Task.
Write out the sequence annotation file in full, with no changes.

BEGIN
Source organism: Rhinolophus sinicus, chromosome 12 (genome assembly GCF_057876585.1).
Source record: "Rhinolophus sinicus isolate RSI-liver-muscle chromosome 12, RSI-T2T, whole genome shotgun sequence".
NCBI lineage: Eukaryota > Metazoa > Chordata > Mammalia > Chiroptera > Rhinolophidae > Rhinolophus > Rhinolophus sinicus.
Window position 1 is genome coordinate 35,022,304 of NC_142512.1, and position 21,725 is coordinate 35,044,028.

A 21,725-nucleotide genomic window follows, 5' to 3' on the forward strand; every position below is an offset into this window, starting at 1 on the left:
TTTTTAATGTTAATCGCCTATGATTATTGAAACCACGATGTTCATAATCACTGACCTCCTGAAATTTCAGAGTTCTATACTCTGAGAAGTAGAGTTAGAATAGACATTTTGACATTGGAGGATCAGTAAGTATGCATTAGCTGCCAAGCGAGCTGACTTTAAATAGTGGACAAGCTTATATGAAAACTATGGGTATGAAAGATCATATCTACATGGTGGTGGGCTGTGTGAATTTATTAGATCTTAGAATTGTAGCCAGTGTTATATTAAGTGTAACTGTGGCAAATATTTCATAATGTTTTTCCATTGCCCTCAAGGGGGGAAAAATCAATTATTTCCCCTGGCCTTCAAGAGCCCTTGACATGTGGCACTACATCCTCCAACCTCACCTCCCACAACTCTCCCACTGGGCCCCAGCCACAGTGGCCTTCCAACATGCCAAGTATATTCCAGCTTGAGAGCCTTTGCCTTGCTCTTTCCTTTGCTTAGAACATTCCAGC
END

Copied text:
Source organism: Rhinolophus sinicus, chromosome 12 (genome assembly GCF_057876585.1).
Source record: "Rhinolophus sinicus isolate RSI-liver-muscle chromosome 12, RSI-T2T, whole genome shotgun sequence".
NCBI lineage: Eukaryota > Metazoa > Chordata > Mammalia > Chiroptera > Rhinolophidae > Rhinolophus > Rhinolophus sinicus.
Window position 1 is genome coordinate 35,022,304 of NC_142512.1, and position 21,725 is coordinate 35,044,028.

A 21,725-nucleotide genomic window follows, 5' to 3' on the forward strand; every position below is an offset into this window, starting at 1 on the left:
TTTTTAATGTTAATCGCCTATGATTATTGAAACCACGATGTTCATAATCACTGACCTCCTGAAATTTCAGAGTTCTATACTCTGAGAAGTAGAGTTAGAATAGACATTTTGACATTGGAGGATCAGTAAGTATGCATTAGCTGCCAAGCGAGCTGACTTTAAATAGTGGACAAGCTTATATGAAAACTATGGGTATGAAAGATCATATCTACATGGTGGTGGGCTGTGTGAATTTATTAGATCTTAGAATTGTAGCCAGTGTTATATTAAGTGTAACTGTGGCAAATATTTCATAATGTTTTTCCATTGCCCTCAAGGGGGGAAAAATCAATTATTTCCCCTGGCCTTCAAGAGCCCTTGACATGTGGCACTACATCCTCCAACCTCACCTCCCACAACTCTCCCACTGGGCCCCAGCCACAGTGGCCTTCCAACATGCCAAGTATATTCCAGCTTGAGAGCCTTTGCCTTGCTCTTTCCTTTGCTTAGAACATTCCAGC